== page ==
Global Generosity in Times of Crisis
Type Research Project
Duration May 1, 2020 - May 1, 2022
- Institute for Nonprofit Management IN (Details)
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- Neumayr, Michaela (Details)
COVID-19 is a global health crisis unlike anything most of us have experienced in our lifetimes. Despite all devastation, there are some positive outcomes of this pandemic. Since the start of the pandemic, people have helped one another, donated money, given their time, and worked shoulder-to-shoulder to address some of the most pressing issues that our societies face. Understanding how philanthropic behavior manifests during times of crisis is of practical concern for governments, societies and nonprofits. This study contributes to an increased understanding of philanthropy, especially in times of crisis, by studying the conditions under which such behaviors may be threatened or promoted across different countries and cultures.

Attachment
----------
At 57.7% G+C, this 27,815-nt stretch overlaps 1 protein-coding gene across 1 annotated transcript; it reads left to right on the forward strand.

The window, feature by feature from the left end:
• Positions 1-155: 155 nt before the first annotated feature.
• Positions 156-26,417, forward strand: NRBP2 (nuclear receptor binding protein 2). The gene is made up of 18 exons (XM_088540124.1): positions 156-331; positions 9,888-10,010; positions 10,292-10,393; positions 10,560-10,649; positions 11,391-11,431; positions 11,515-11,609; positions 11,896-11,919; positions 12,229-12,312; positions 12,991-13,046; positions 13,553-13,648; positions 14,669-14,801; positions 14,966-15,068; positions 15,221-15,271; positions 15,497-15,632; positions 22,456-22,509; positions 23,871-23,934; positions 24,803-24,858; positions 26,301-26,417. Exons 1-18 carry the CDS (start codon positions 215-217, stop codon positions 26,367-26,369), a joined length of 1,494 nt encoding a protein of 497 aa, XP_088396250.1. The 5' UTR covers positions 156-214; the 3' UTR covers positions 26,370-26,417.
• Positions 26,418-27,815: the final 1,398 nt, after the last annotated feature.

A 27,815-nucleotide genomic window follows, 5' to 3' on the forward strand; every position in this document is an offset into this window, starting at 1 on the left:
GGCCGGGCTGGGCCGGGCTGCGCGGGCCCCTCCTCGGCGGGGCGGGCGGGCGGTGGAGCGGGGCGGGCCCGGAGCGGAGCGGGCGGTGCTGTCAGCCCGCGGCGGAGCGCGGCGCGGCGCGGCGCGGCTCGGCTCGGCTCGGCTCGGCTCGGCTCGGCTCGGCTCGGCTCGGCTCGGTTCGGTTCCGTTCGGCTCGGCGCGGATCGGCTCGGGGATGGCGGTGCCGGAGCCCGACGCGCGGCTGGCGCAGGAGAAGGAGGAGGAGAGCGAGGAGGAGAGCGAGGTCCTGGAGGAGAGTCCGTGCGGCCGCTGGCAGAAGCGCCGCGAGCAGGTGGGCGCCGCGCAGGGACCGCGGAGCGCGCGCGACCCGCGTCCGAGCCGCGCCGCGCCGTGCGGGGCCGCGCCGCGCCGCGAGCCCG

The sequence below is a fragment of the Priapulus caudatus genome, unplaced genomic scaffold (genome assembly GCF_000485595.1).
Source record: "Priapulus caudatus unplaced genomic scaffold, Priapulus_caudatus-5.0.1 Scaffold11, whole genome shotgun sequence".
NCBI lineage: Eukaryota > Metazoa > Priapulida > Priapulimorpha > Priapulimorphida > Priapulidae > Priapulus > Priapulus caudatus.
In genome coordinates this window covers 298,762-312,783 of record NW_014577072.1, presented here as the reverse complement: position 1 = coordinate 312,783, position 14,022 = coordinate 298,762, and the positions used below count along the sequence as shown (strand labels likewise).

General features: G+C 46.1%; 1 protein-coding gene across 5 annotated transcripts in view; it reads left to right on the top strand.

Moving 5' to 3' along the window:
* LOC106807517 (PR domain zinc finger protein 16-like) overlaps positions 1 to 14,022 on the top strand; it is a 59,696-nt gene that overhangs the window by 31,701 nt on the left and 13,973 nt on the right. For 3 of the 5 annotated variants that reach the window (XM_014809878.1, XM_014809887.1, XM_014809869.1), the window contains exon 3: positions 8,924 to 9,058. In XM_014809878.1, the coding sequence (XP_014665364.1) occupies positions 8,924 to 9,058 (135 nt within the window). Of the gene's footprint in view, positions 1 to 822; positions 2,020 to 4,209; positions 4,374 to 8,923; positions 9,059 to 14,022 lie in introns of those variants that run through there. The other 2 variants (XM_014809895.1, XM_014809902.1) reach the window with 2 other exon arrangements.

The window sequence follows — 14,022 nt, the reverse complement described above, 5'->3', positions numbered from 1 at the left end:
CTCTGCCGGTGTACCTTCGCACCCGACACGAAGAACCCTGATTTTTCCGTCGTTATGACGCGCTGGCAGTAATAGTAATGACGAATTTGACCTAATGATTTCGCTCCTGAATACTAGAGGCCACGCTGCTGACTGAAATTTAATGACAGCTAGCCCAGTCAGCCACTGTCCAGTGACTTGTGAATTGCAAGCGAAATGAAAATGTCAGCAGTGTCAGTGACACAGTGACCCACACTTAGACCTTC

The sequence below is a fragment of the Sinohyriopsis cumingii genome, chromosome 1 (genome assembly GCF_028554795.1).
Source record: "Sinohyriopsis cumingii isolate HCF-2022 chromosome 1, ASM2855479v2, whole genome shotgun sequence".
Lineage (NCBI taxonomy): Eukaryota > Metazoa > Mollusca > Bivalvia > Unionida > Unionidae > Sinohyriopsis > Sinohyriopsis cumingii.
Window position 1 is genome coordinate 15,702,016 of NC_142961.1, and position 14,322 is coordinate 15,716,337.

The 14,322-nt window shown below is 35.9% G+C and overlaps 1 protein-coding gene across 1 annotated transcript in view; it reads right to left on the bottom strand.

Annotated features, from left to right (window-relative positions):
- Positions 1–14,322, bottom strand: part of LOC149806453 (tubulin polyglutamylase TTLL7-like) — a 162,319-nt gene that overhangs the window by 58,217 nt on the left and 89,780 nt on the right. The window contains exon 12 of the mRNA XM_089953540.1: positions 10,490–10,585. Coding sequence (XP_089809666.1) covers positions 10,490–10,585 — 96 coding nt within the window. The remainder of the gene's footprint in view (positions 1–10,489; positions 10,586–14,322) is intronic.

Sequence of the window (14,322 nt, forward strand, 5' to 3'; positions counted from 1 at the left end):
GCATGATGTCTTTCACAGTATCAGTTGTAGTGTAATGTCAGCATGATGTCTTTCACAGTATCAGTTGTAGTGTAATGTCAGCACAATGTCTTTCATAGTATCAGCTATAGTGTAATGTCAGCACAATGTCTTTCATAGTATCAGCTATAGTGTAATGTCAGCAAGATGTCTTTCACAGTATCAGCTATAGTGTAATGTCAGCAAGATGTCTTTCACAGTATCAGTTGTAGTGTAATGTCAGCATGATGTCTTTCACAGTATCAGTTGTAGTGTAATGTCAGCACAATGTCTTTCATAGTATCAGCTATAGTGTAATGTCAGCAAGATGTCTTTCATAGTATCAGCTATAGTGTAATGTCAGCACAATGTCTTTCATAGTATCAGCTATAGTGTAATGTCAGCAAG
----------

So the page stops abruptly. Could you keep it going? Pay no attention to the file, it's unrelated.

We brought together philanthropy scholars from over twenty counties, to study people’s individual philanthropic response to COVID-19 in different countries. The pandemic presented a unique opportunity to study how people living across different countries and contexts, with various welfare and health systems and different public and private responses to manage COVID-19, manifested generosity behaviors.
Between June and December 2020 we surveyed 31,222 people in 12 countries (US, Australia, Russia, South Korea, Norway, Finland, Sweden, Iceland, China, Austria, Germany and Israel). We analyse data to consider the prevalence of different generosity behaviors across countries, including informal helping (including participating in local and virtual mutual aid groups; donating to food banks; helping neighbors or strangers), formal volunteering, and charitable giving, and how these have been affected by the crisis.
Results will contribute to the theoretical and empirical understanding of philanthropic behavior across countries and cultures. In addition, we will work closely with representatives of governments and civil society organizations to communicate results an identify policy implications.
- Lilly Family School of Philanthropy, Indiana University Purdue University Indianapolis - United States/USA